With more than 8.5 million customers, Rogers Communications ($33; RCI) is the No. 1 wireless carrier in Canada. The company is also a leading cable-television provider, while a growing media division includes radio and television stations. A majority of revenue and cash flow is generated from wireless and broadband services. June-quarter earnings per share, expected July 27, are expected to climb 6% to $0.69. That figure could prove conservative given recent operating momentum and the company’s history of exceeding expectations.

Rogers shares have retreated 12% from a June 21 high, reflecting the market pullback and worries regarding increased competition. Canada has relaxed restrictions on foreign ownership of telecom operators, a development many expect to result in new entrants in the wireless market. While price competition is likely to worsen, continued volume gains should help sustain earnings growth. Also, Rogers’ extensive distribution network provides a competitive edge. Consensus estimates project per-share earnings growth of 10% for 2010 and 9% for 2011. Rogers, reasonably valued at 12 times the 2010 estimate, is a Focus List Buy and a Long-Term Buy.

Varian Medical Systems ($52; VAR) has slumped about 7% since late April, when the company issued somewhat disappointing profit guidance. Varian seems reasonably valued at 19 times trailing earnings, 23% below its five-year average P/E.

Varian is on the front edge of a new product cycle, with several new products capturing a lot of interest. Increased use of radiation therapy in emerging markets also bodes well for Varian, which in June equipped the first of a series of cancer-treatment centers in India. The fact that international markets have generated most of Varian’s growth in recent quarters has some investors worried, as the company generates about a third of its revenue from customers in growth-challenged Europe.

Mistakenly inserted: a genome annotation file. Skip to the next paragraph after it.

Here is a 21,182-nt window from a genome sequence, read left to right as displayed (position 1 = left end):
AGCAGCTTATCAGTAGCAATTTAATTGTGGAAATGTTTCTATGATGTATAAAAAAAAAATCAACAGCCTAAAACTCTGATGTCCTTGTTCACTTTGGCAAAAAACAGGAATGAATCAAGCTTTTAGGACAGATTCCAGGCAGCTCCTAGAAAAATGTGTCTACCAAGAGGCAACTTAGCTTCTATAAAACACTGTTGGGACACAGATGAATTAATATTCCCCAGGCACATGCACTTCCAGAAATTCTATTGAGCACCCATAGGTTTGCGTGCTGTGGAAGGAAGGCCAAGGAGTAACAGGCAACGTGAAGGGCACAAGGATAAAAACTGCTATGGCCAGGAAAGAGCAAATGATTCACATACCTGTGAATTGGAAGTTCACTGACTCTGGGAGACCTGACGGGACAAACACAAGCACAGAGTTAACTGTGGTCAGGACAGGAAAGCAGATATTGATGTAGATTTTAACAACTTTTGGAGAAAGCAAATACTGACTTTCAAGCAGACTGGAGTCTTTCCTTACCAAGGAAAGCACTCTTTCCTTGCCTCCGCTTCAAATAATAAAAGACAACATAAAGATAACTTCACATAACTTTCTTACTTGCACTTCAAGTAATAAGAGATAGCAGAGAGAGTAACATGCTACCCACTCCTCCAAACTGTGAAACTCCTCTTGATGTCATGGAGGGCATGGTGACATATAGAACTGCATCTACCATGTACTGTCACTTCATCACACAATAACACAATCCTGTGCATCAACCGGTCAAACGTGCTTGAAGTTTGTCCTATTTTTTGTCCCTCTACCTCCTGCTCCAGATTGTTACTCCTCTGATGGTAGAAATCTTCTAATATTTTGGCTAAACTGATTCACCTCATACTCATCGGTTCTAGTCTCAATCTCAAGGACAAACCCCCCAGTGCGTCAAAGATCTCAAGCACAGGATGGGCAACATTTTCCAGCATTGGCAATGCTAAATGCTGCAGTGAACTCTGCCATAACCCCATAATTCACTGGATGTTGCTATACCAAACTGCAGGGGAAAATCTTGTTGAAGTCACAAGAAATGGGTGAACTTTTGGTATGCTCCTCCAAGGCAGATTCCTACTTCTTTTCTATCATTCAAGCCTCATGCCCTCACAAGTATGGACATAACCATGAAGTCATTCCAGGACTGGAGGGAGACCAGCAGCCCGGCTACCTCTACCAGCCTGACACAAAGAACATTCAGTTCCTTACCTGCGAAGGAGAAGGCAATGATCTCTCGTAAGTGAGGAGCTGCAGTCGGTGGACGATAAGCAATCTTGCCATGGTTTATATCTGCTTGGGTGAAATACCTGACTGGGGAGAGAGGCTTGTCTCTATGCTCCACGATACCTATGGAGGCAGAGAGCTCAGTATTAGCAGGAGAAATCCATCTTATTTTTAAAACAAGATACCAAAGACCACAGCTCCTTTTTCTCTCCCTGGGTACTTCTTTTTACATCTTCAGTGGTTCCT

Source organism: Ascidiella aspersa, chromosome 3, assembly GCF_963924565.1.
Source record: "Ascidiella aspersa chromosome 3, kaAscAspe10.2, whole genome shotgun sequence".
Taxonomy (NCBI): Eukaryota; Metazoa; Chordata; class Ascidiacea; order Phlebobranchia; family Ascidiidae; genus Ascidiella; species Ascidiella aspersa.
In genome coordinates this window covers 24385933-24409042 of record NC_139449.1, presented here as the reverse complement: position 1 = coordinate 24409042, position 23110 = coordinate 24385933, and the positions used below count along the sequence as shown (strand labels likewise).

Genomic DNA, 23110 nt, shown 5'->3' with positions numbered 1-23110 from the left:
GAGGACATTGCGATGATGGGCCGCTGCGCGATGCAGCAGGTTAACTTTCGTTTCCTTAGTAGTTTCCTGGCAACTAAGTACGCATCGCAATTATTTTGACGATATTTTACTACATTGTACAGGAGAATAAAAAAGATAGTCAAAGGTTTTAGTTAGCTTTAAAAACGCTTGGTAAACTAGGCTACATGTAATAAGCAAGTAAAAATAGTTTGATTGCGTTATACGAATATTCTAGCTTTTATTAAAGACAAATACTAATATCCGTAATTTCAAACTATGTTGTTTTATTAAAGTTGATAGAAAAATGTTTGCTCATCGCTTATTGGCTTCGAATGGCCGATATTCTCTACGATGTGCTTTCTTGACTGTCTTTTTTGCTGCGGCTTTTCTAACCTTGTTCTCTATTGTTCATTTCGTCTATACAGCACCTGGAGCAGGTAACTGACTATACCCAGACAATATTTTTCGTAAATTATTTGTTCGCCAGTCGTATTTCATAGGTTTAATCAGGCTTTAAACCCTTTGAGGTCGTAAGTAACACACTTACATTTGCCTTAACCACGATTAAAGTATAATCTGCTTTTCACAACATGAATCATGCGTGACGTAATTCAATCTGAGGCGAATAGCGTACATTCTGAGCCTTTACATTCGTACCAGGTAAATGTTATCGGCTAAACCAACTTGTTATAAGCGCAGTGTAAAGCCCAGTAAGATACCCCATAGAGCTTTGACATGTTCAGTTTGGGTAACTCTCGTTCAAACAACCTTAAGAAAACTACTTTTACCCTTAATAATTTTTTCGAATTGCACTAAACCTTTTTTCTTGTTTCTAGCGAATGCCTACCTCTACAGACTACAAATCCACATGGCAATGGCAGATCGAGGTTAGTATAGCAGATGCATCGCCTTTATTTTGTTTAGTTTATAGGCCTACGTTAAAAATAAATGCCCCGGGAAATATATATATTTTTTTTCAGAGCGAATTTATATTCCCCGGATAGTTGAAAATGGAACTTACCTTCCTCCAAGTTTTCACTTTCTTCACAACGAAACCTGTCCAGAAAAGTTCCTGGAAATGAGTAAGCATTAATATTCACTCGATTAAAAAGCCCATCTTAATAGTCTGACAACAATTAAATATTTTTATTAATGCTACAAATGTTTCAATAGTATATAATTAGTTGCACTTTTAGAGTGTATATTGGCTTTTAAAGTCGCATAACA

Still, Varian’s near- and long-term prospects appear solid. While June-quarter earnings are expected to be down slightly, consensus estimates project per-share profits will be up 9% this year and 12% in 2011. Looking further out, cancer diagnoses are becoming more common, which should boost demand for Varian’s products worldwide. The National Cancer Institute estimates 1.6 million cancer cases will be diagnosed in the U.S. this year, up from 1.3 million in 2000, and the number of new cases is likely to continue rising. Varian, due to post June-quarter results on July 28, is a Focus List Buy and a Long-Term Buy.


General Mills ($36; GIS) is being dropped from the Long-Term Buy List, while Raytheon ($47; RTN) is being dropped from the Buy and Long-Term Buy lists.